- Shopping Bag ( 0 items )
From Barnes & NobleThe Barnes & Noble Review
Stephan Paternot, former CEO of theglobe.com and world-famous instant millionaire, offers up an engaging memoir that documents the dramatic rise and precipitous fall of the online company he founded with his Cornell roommate, Todd Krizelman. Although Paternot generously shares his personal experiences and struggles, his book also serves as a capsule history of a particular moment in American culture, a moment in which Wall Street's mania for Internet ventures allowed capital to be invested with a seeming disregard for consequences or common sense.
By 1995, the year that most people were just starting to hear about the World Wide Web, Paternot was already on his way to becoming an e-commerce pioneer. The company he and Krizelman started in a dorm room had moved to a fourth-floor storage room on campus and was casting about for its first employees. One ad that ran in the Cornell papers stated, "Looking for seasoned management, must be at least Junior or Senior." By the end of 1998, WebGenesis, by then called theglobe.com, made Wall Street history and the national news as it posted the highest opening-day gains ever. In the space of a few hours, Stephan Paternot acquired a newly minted fortune of $97 million.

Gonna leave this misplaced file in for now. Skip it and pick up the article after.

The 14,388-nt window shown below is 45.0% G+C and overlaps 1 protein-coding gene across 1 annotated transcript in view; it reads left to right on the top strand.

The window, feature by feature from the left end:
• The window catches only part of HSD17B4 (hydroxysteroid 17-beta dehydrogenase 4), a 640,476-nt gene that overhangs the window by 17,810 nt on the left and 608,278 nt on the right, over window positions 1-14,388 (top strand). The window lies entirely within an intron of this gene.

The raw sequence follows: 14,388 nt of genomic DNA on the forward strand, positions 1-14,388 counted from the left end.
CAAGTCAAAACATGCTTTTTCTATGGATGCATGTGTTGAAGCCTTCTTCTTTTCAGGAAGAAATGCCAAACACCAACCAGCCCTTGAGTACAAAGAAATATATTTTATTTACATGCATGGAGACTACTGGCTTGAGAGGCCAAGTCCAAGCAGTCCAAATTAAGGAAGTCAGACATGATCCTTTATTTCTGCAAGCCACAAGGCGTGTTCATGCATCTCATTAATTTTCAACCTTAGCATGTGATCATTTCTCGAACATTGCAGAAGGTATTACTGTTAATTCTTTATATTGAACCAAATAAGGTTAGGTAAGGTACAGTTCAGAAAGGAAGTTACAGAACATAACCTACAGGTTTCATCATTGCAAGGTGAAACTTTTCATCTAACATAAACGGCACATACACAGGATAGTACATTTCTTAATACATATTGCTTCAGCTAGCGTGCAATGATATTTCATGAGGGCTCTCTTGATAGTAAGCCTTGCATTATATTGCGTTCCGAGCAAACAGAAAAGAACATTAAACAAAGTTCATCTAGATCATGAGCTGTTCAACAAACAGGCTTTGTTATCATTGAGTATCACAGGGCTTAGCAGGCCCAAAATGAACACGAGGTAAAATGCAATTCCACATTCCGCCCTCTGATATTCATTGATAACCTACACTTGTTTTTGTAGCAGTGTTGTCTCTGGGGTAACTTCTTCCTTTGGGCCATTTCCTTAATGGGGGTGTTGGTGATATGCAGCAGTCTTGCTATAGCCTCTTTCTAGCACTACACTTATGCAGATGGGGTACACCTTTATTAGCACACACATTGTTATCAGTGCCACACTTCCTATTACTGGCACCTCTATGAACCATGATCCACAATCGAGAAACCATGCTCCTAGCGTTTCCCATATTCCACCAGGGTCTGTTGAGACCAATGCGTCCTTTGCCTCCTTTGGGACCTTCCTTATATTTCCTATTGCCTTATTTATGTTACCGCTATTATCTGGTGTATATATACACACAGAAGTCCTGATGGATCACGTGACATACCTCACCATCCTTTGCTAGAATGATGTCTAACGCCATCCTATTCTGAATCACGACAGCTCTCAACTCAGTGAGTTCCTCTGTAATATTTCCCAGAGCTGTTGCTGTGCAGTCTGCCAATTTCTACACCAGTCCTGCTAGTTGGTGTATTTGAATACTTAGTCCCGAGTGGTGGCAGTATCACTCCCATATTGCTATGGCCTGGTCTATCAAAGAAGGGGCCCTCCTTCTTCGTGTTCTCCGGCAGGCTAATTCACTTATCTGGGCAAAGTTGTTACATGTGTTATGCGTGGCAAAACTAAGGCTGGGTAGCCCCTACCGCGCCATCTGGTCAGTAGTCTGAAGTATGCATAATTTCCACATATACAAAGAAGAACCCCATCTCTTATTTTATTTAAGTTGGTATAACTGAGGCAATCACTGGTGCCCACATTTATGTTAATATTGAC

Paternot's compelling account of theglobe.com's fall from grace is set against the backdrop of his personal coming-of-age story. At one point, as his company faced mutiny from some of its senior officers and harassing calls from enraged investors, Paternot travels back to Switzerland, his childhood home, to witness his powerful father, whom he both pays homage to and raves against, battling cancer.
A Very Public Offering is frenetic in spots, but however much comeuppance you may think Internet millionaires deserved, the succeeding chapters in Stephan Paternot's life are bound to be interesting, and probably successful as well. (Magdalen Powers)